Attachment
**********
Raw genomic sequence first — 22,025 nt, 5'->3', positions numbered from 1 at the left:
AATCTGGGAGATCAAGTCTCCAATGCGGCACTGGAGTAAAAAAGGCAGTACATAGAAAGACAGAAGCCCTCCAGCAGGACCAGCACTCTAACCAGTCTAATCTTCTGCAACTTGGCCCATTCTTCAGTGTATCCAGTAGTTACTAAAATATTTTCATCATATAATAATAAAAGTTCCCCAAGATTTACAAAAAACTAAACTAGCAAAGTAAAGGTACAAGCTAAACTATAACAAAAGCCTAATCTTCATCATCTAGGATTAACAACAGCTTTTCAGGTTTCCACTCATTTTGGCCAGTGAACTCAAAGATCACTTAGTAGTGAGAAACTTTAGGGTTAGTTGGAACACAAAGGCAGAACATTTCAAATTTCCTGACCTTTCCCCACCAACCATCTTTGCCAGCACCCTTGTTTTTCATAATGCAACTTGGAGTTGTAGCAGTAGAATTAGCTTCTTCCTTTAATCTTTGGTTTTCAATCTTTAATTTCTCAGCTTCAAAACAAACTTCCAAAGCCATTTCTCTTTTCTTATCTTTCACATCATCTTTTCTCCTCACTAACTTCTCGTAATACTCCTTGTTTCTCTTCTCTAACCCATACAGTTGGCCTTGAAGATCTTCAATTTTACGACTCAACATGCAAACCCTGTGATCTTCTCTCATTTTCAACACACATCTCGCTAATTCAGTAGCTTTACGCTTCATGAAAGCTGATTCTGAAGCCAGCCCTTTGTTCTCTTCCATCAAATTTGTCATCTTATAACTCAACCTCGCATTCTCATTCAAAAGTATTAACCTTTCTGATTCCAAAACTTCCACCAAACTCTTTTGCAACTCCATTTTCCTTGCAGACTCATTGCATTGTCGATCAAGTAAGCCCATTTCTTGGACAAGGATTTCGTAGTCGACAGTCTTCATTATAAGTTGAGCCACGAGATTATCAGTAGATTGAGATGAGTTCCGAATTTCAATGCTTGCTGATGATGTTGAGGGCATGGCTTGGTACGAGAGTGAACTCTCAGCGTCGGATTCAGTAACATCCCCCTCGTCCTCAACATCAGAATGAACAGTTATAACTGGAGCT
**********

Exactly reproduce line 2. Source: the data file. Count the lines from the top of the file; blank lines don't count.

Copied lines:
AATCTGGGAGATCAAGTCTCCAATGCGGCACTGGAGTAAAAAAGGCAGTACATAGAAAGACAGAAGCCCTCCAGCAGGACCAGCACTCTAACCAGTCTAATCTTCTGCAACTTGGCCCATTCTTCAGTGTATCCAGTAGTTACTAAAATATTTTCATCATATAATAATAAAAGTTCCCCAAGATTTACAAAAAACTAAACTAGCAAAGTAAAGGTACAAGCTAAACTATAACAAAAGCCTAATCTTCATCATCTAGGATTAACAACAGCTTTTCAGGTTTCCACTCATTTTGGCCAGTGAACTCAAAGATCACTTAGTAGTGAGAAACTTTAGGGTTAGTTGGAACACAAAGGCAGAACATTTCAAATTTCCTGACCTTTCCCCACCAACCATCTTTGCCAGCACCCTTGTTTTTCATAATGCAACTTGGAGTTGTAGCAGTAGAATTAGCTTCTTCCTTTAATCTTTGGTTTTCAATCTTTAATTTCTCAGCTTCAAAACAAACTTCCAAAGCCATTTCTCTTTTCTTATCTTTCACATCATCTTTTCTCCTCACTAACTTCTCGTAATACTCCTTGTTTCTCTTCTCTAACCCATACAGTTGGCCTTGAAGATCTTCAATTTTACGACTCAACATGCAAACCCTGTGATCTTCTCTCATTTTCAACACACATCTCGCTAATTCAGTAGCTTTACGCTTCATGAAAGCTGATTCTGAAGCCAGCCCTTTGTTCTCTTCCATCAAATTTGTCATCTTATAACTCAACCTCGCATTCTCATTCAAAAGTATTAACCTTTCTGATTCCAAAACTTCCACCAAACTCTTTTGCAACTCCATTTTCCTTGCAGACTCATTGCATTGTCGATCAAGTAAGCCCATTTCTTGGACAAGGATTTCGTAGTCGACAGTCTTCATTATAAGTTGAGCCACGAGATTATCAGTAGATTGAGATGAGTTCCGAATTTCAATGCTTGCTGATGATGTTGAGGGCATGGCTTGGTACGAGAGTGAACTCTCAGCGTCGGATTCAGTAACATCCCCCTCGTCCTCAACATCAGAATGAACAGTTATAACTGGAGCT